The last Intendant of New France, Francois Bigot, called the market his home from 1749, until his eventual departure and returned to France in 1760.
The residence was purchased in 1796 by John Johnson, Superintendent General and Inspector General of the Six-Nations Indians, who then resold it in 1815 to John Molson.
Molson renovated and expanded the Mansion House Hotel, which was referred to most often as the British American Hotel. It was the location of the Beaver Club’s meetings until a fire destroyed it in 1833.
Molson’s son sold most of the land back to the city, which it used for the construction site of the Bonsecours Market. The city broke ground in 1844, and just three short years later, the market opened. Renovation of the market’s interior continued until 1852.
The market was also home to Montreal City Hall for twenty-five years until construction of a brand-new City Hall completed on Notre-Dame street in 1852.
Bonsecours Market was the primary public market in Montreal for over one hundred years. It was a direct reflection of the economic and social status of the country, which its halls will readily testify to.
The very first lessee of the Bonsecours Market was the Canadian Institute, which then organized a celebration of Saint-Jean-Baptiste in 1846. As a result, the market became the preferred location to showcase events, evidenced by the hosting of the Provincial Fair in 1850.
The market is always the place to be as it hosts exhibitions, conferences, concerts, and shows on a regular basis. It continues to evolve according to the likes and dislikes of the public, along with marked improvements in technology.
After a brief closing, the market is now re-opened, newly refurbished and restored to meet the needs of today’s market goers, as well as those of the future.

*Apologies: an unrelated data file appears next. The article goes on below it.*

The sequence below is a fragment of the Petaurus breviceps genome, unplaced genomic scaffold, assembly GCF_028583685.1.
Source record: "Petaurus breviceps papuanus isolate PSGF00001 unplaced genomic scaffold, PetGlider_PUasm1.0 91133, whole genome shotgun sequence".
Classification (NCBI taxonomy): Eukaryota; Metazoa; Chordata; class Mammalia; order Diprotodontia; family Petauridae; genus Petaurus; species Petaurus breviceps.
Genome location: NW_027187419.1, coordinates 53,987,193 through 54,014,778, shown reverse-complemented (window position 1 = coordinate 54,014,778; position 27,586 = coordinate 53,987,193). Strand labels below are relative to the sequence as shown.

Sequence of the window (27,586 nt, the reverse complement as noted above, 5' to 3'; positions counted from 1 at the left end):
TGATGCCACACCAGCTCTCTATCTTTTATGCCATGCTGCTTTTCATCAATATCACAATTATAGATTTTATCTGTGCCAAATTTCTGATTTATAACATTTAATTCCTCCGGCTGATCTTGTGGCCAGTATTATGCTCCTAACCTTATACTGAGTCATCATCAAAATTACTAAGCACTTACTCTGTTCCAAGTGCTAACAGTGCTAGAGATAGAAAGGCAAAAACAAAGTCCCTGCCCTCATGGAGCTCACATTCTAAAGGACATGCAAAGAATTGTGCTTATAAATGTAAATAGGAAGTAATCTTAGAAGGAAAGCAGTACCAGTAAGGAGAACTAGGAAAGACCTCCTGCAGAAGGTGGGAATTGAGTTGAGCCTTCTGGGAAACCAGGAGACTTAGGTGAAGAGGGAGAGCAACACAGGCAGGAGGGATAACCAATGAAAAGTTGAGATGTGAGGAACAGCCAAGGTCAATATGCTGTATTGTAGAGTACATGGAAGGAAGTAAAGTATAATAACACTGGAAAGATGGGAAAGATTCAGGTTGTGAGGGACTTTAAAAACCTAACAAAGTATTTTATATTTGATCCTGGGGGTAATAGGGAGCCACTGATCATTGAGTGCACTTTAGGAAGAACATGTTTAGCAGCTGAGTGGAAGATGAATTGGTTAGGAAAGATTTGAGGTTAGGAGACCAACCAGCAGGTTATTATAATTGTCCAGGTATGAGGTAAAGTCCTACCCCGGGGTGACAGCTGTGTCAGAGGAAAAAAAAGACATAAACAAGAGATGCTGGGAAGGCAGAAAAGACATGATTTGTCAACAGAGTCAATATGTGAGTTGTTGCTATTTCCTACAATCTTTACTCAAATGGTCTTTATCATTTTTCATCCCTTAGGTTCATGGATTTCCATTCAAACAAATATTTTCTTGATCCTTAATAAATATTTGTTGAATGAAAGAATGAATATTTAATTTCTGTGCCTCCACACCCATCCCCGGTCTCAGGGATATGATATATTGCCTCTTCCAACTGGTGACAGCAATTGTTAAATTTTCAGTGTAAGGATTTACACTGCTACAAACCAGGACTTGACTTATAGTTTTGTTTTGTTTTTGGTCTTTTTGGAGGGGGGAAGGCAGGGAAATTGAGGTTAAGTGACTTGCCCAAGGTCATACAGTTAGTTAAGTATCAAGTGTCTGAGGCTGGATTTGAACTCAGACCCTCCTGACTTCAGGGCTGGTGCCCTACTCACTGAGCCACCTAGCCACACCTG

With its intimidating silver dome, the Marche Bonsecours is a symbol of modernism in an Old Montreal. A gleaming gem of Quebec’s heritage and culture, it has an updated interior design that includes several galleries for guests to enjoy.
Le Café des Arts
This gallery is a space dedicated to today’s artists who call Canada their home. Le Café des Arts take pride in providing creative and innovative artwork that shows off the talents of local Canadians.
Galerie Art et Antiquities Medius
This gorgeous gallery is an ambassador to Canadian culture through its artwork. It shares the beauty, culture, and wealth of Old Montreal. This space also includes objects and paintings of European origin from the 17th, 18th and 19th centuries.
The high-end boutiques in Marche Bonsecours offer guests the change to discover original clothing and furniture by Quebec designers. Visitors will also find contemporary jewelry, along with many other cultural objects which reflect the diversity of the city. Some of these boutiques include:
• Art et Culture Canada
• Boutique Arts en Movement
• Labo Gourmand
• Petite Maison Bleue
• Nature et Decouverte
• Red Canoe
• Temps Libre
Nothing builds up an appetite like a day of sight-seeing and shopping, which guests will have the opportunity to do at Marche Bonsecours. While the restaurant selection is not as diverse as the boutique options, there are a few options from which to choose.
Seated in the heart of Old Montreal, this Japanese sushi house provides an authentic experience guests will not soon forget. Visitors will enjoy the ambiance and impeccable service for which this restaurant is known.
Visitors seeking a place to rest and relax need look no further than Pub Brewskey. This restaurant aims to make guests feel right at home and will do so with their variety of craft beers and whiskeys. The menu ranges from fresh Tartar to tacos, which means there is something for everyone.
350 St-Paul Street East, Old Montreal, Quebec H2Y 1H2, Phone: 514-872-7730